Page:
Jodi set her bag on the seat beside her and leaned back but even there, in the quiet of the Greyhound, the voices trailed after her, the roiling noise of the cafeteria. Last supper? Tressa had shouted the night before, tucking her hair behind one ear as she leaned across the table. Jodi had looked away and pressed the back of her spoon into her instant potatoes, flattening them out so that the watery gravy spilled into the creamed corn.

They weren't supposed to know one another's release dates but everybody always found out. And once you knew, you could see it, that palpable energy ringing out from a girl in her last week. Some of the women couldn't bear it and they'd steal a girl's date, slip something into her pocket or pay a cellmate to plant it, and next thing you knew she was being kept for another six to nine. The ones who played at husband and wife, they were all the time stealing one another's dates.

"Where you headed to tomorrow?" Tressa had asked, and Jodi had glanced up at her. Neither of them said the word aloud but it had floated around them, that slippery s of release.

"I've got a little something I've got to move out of here." Tressa leaned in, lover close, lips on Jodi's ear.

"You'll help me right?" Tressa said, and Jodi had smiled, shaking her head.

Full Excerpt

Excerpted from Sugar Run by Mesha Maren. Copyright © 2019 by Mesha Maren. Excerpted by permission of Algonquin Books. All rights reserved. No part of this excerpt may be reproduced or reprinted without permission in writing from the publisher.

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Please be aware that this discussion guide may contain spoilers!

  1. Have you ever loved a place so much that you were willing to do anything to get back there? Why do you think Jodi is so obsessed with her grandmother's land? How do her dreams and expectations compare to what it is actually like to return?
  2. What do you think is the difference between being "of" a place and being "from" a place? Lynn is a transplant to West Virginia and she clearly considers it home, but she knows that she is not accepted there. What do you think of her relationship to West Virginia and its possible destruction through fracking as compared to Jodi's or Farren's?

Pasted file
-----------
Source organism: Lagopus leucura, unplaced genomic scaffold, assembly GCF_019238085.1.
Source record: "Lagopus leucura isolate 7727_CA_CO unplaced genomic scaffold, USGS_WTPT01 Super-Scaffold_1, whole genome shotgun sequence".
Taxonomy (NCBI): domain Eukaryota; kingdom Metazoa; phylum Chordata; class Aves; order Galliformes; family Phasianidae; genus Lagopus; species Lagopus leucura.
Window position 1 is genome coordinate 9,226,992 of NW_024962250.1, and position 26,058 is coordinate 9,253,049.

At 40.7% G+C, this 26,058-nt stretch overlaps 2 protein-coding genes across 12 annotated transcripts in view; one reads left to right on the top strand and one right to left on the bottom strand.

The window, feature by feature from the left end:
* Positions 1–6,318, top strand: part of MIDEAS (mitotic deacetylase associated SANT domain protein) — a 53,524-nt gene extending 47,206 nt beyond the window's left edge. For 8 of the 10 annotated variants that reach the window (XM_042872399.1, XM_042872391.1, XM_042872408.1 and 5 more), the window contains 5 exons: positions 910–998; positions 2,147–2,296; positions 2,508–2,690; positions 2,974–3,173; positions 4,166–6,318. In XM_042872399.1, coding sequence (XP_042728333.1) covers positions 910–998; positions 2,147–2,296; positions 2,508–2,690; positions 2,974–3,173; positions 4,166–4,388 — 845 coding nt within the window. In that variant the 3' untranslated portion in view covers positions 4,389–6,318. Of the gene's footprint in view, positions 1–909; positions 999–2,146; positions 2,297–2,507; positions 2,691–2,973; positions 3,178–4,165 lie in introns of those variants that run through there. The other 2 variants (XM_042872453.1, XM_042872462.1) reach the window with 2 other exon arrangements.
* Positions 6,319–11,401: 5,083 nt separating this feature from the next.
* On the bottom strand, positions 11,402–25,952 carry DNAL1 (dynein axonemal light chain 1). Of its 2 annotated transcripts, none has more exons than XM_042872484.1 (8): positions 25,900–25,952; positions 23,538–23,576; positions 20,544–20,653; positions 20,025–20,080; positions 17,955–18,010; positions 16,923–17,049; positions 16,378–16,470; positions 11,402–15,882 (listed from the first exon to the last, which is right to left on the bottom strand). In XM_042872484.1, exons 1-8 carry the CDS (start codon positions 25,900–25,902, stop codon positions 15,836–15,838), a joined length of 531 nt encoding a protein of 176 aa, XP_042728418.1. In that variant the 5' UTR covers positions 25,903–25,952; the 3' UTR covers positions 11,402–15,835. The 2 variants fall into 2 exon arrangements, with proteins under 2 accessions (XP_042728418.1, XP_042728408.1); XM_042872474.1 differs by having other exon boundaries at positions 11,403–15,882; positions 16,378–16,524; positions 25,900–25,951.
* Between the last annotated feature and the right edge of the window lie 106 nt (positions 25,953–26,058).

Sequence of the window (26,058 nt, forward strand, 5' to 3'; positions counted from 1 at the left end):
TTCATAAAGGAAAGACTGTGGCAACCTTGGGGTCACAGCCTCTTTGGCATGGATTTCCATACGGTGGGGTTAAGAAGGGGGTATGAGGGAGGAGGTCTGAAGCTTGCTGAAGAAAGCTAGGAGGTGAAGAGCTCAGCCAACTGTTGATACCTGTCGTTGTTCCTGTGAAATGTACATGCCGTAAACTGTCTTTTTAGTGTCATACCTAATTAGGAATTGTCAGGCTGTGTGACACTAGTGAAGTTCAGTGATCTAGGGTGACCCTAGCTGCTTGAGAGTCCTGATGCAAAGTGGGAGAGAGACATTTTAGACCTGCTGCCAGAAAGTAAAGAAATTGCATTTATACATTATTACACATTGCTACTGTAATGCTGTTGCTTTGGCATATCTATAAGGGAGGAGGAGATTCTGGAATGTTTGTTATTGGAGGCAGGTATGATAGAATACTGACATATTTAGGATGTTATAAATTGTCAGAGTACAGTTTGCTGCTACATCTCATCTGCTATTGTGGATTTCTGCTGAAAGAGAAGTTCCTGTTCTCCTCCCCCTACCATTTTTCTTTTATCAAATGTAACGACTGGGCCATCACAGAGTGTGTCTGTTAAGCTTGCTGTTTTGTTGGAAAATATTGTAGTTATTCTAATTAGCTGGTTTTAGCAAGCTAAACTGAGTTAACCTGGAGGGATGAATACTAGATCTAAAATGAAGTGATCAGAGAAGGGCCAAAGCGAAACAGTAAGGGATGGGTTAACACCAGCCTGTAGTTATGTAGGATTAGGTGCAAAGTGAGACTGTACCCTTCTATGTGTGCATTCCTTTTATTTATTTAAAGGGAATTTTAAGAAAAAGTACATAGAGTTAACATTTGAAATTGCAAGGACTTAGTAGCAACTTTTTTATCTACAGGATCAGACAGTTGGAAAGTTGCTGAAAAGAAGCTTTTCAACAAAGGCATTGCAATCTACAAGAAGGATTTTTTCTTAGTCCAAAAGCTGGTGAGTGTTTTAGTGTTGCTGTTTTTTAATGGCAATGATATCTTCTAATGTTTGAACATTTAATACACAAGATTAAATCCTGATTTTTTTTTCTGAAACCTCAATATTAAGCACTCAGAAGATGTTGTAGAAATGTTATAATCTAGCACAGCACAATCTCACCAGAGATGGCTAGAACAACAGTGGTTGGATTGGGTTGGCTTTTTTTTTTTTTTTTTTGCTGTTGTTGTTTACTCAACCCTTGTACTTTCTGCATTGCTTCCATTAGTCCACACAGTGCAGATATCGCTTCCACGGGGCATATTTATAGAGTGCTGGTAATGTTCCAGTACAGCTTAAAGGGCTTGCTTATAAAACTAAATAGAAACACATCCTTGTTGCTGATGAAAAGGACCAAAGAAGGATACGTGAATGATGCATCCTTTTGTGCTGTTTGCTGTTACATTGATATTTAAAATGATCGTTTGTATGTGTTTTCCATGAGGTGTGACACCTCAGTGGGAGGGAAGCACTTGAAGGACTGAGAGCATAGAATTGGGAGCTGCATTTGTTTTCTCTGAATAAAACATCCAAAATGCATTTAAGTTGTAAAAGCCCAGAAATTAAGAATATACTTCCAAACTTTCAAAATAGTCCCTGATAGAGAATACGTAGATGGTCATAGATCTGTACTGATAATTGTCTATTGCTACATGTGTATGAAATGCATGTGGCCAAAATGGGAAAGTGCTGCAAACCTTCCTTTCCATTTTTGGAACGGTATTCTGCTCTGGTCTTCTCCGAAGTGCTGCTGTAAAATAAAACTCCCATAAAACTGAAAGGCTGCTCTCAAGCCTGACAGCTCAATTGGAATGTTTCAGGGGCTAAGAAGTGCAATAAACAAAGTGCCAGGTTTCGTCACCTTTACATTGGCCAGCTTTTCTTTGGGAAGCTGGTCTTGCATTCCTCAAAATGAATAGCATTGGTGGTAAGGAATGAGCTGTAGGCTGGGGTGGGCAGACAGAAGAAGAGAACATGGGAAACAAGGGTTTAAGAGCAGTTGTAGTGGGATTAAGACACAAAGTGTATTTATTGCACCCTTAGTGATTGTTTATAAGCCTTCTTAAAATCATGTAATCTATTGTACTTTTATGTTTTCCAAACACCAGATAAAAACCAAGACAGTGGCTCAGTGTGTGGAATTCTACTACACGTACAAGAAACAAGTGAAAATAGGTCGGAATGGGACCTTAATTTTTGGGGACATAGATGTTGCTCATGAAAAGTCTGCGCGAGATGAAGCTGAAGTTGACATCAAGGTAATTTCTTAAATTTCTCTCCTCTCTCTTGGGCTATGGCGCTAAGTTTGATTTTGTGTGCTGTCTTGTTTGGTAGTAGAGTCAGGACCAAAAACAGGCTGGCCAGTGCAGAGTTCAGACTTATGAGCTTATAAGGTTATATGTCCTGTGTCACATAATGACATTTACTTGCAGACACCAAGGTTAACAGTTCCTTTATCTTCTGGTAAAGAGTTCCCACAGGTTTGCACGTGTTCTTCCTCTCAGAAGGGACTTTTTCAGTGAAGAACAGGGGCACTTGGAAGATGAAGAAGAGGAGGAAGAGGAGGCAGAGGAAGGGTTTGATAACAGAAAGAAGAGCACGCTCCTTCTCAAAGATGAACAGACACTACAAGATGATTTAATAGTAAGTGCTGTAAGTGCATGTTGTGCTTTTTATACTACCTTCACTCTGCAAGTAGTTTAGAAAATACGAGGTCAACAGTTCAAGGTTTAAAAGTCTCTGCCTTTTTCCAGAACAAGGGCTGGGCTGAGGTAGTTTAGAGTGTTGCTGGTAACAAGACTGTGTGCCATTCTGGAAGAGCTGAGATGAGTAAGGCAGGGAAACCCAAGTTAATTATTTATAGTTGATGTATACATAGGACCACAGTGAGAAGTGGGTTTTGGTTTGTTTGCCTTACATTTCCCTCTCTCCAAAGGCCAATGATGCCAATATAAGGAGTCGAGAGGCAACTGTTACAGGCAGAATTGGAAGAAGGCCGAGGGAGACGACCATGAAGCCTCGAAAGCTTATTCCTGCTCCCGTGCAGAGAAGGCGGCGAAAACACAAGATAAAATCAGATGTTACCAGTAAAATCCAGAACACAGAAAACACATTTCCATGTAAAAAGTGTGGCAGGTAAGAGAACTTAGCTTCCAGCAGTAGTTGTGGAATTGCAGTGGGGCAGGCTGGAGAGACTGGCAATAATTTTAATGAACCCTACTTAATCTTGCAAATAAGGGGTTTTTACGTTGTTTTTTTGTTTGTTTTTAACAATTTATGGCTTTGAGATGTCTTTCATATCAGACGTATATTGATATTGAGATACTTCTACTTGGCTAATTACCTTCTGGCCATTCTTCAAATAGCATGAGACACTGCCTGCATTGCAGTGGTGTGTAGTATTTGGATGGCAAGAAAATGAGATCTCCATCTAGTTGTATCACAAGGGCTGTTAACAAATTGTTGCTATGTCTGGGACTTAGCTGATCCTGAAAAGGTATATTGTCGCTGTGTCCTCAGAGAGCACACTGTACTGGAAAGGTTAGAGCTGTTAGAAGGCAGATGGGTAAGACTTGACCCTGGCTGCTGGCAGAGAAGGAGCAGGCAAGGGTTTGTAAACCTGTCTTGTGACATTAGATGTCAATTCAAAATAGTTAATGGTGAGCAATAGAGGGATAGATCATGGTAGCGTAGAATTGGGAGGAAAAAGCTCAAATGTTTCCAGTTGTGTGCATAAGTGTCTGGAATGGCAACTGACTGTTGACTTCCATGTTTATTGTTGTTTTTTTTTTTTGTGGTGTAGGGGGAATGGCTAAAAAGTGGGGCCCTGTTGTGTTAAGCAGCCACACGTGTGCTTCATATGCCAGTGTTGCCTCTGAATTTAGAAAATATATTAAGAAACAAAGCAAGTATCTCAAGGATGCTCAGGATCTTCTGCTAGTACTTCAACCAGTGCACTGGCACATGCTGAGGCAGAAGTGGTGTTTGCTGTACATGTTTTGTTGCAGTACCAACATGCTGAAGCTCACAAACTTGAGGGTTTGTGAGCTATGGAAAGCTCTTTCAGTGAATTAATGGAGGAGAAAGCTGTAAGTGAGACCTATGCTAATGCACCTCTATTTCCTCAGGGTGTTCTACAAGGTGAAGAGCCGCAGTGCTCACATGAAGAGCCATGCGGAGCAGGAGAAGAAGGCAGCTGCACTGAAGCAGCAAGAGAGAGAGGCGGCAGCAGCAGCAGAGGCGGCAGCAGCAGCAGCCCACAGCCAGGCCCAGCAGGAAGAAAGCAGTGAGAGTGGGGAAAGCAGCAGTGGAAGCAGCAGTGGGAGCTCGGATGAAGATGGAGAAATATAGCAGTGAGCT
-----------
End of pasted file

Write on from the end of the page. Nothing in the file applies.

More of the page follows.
3. Jodi and Miranda never talk openly about their relationship or their sexual identities. How important do you think it is to articulate an attraction or relationship like that?
  4. Jodi is selfless in many ways, and often puts herself in precarious situations to help Ricky, Miranda, and others. Can you relate to this? Why or why not?
  5. A number of the characters in Sugar Run keep secrets from one another. Why is this? What is it that secrets allow us to have?
  6. The book examines family and community from a number of angles: blood family, chosen family, and community bonds. What are your thoughts on the effects of family and spontaneous communities, both in the book and in your own experience?
  7. As with many formerly incarcerated individuals, Jodi struggles to find a job after prison, which makes her more vulnerable to making bad decisions. How might communities help formerly incarcerated people better reintegrate into society?
  8. In what ways do sibling relationships affect the novel?
  9. What is your definition of loyalty? What role does loyalty play in Sugar Run?
  10. Jodi struggles to talk openly to anyone in West Virginia about her sexuality. What do you think might have happened had she revealed her sexual orientation to her family and town community?


Unless otherwise stated, this discussion guide is reprinted with the permission of Algonquin Books. Any page references refer to a USA edition of the book, usually the trade paperback version, and may vary in other editions.